allegations of discrimination in the construction industry, the Act contains geographic limitations that are overbroad on the present record and the Act is unlimited in duration.
Croson makes it clear that at a minimum, the District must have a "strong basis in evidence" to support its racially-based program. 488 U.S. at 499-500, 109 S. Ct. at 724-25. The District cannot simply rely on broad expressions of purpose or general allegations of historical or societal racism. Rather, as the Court of Appeals noted, "its legislation must rest on evidence at least approaching a prima facie case of racial discrimination in the relevant industry. . . [and] must also be narrowly tailored to achieve its end." O'Donnell, 295 U.S. App. D.C. at 321, 963 F.2d at 424.
Thus, the court concluded that the record is devoid of any evidence that agencies of the District of Columbia had been favoring white contractors over non-whites, or that the typical bidding process was somehow rigged to have this effect. Id. 295 U.S. App. D.C. at 322, 963 F.2d at 425. Nevertheless, while the City Council's Employment and Economic Development Committee (the "Committee") issued a Report filled with statistics detailing the difference between the ability of MBEs to perform construction work and the amount actually awarded, the court concluded that "by no means do the Committee's figures show -- as they must under Croson -- 'any identified discrimination in the District of Columbia construction industry.'" Id, 295 U.S. App. D.C. at 323, 963 F.2d at 426 (citations omitted).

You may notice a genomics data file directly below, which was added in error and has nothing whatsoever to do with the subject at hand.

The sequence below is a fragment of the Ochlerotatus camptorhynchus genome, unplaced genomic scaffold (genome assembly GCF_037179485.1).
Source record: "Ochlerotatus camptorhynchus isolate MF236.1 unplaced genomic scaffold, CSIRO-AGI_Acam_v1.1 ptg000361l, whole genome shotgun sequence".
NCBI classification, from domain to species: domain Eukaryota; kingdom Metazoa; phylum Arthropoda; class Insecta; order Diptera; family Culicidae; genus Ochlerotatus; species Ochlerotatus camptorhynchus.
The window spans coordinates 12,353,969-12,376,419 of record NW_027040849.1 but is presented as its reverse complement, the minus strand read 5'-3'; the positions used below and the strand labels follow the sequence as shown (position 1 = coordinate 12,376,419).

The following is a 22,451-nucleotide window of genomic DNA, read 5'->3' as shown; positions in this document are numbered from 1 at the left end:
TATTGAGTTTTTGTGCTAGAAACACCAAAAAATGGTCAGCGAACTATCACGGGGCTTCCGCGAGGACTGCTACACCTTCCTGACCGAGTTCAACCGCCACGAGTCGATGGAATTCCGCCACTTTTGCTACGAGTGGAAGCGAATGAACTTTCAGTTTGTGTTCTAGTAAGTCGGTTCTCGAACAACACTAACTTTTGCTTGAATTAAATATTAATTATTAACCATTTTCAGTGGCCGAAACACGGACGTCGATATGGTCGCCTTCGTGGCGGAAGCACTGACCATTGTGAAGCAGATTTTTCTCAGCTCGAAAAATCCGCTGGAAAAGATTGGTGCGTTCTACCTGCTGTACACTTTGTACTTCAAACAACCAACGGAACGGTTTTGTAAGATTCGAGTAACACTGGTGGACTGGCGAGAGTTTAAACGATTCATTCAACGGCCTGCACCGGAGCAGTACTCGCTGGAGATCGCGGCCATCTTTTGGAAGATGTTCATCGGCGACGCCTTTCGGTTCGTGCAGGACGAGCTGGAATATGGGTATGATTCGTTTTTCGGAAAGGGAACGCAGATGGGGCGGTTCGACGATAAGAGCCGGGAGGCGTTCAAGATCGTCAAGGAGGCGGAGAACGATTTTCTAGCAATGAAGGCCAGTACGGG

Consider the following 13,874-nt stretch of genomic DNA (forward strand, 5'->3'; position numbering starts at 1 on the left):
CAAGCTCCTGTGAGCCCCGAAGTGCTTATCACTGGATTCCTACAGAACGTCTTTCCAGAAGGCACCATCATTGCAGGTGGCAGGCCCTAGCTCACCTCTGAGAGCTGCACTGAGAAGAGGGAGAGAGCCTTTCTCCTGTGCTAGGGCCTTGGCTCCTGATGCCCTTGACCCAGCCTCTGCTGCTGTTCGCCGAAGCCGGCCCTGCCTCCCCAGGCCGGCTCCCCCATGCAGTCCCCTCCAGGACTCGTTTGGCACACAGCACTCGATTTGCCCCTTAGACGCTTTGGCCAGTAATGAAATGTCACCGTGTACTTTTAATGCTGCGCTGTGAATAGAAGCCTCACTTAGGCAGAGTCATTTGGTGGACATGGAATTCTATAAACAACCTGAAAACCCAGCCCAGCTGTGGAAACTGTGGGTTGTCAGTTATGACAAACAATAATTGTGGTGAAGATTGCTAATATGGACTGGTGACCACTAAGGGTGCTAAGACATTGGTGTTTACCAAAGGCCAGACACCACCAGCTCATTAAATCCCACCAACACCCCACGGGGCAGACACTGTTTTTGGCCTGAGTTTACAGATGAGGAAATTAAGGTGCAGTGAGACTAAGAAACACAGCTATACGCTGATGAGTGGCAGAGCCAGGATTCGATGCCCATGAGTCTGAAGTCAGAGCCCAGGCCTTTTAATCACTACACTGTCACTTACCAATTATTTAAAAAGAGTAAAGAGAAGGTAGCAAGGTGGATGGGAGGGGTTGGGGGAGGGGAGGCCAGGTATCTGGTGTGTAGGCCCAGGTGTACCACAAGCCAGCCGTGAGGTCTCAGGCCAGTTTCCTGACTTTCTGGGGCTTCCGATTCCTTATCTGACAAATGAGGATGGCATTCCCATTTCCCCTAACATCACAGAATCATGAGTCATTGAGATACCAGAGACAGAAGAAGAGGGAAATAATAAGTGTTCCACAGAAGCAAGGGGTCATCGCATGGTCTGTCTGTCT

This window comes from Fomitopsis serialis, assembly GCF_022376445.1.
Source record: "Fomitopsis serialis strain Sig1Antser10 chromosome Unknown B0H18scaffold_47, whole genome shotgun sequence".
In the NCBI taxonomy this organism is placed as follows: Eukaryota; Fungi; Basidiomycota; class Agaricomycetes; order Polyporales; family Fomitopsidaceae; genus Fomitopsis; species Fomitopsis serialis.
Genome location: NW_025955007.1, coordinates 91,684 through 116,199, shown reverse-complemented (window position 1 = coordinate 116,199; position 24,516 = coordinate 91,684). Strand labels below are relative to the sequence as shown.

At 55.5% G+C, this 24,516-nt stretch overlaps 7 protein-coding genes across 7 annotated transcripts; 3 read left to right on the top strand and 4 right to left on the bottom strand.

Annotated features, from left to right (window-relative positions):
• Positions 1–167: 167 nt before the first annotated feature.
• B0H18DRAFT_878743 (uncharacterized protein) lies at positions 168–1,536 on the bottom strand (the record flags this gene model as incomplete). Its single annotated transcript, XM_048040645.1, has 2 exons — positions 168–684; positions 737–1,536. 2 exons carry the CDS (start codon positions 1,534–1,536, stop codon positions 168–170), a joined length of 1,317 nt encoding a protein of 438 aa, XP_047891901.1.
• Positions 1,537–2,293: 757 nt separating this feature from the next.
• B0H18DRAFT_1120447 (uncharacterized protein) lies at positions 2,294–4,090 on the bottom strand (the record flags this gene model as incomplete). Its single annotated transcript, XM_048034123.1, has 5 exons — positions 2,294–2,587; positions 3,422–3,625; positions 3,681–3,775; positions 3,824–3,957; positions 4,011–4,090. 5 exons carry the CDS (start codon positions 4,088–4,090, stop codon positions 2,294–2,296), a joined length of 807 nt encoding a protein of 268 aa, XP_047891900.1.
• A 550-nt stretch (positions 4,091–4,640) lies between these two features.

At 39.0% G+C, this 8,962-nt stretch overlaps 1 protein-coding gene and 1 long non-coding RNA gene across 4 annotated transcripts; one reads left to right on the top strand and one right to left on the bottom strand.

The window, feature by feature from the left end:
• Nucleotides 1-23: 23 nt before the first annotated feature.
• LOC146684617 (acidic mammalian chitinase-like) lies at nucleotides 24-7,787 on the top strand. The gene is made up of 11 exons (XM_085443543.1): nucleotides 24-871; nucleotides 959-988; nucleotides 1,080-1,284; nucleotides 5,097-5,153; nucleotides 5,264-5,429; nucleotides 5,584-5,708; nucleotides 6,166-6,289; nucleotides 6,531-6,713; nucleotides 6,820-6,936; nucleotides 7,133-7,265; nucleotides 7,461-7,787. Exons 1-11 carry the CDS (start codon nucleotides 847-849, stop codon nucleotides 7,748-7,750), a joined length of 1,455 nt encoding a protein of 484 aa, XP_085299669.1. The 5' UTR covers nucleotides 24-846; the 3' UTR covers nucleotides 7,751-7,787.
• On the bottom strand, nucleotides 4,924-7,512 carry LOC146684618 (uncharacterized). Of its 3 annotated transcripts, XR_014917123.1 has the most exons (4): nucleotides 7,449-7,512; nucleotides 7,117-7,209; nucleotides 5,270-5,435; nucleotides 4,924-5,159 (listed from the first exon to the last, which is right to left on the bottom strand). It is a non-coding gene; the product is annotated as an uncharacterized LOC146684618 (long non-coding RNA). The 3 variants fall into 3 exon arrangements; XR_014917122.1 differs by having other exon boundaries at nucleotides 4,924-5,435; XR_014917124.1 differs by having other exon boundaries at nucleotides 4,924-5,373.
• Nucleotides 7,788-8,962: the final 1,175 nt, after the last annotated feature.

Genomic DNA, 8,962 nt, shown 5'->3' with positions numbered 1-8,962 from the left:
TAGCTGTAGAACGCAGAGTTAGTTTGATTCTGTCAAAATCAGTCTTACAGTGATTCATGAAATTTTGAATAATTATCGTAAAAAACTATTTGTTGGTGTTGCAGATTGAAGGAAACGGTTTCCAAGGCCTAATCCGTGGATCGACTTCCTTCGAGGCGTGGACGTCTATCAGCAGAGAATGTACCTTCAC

The original Act contained no geographic limitations on the MBEs eligible for preferential treatment. However, the Act as reenacted provides that "preference shall be given to those minority businesses with principal offices located in the District of Columbia." D.C.Code Ann. § 1-1149(2); see also D.C.Code Ann. § § 1-1149(13) and 1-1149(13)(A). The Court of Appeals found that because of the limiting amendment that "the original findings are now overbroad." 295 U.S. App. D.C. at 325, 963 F.2d at 428.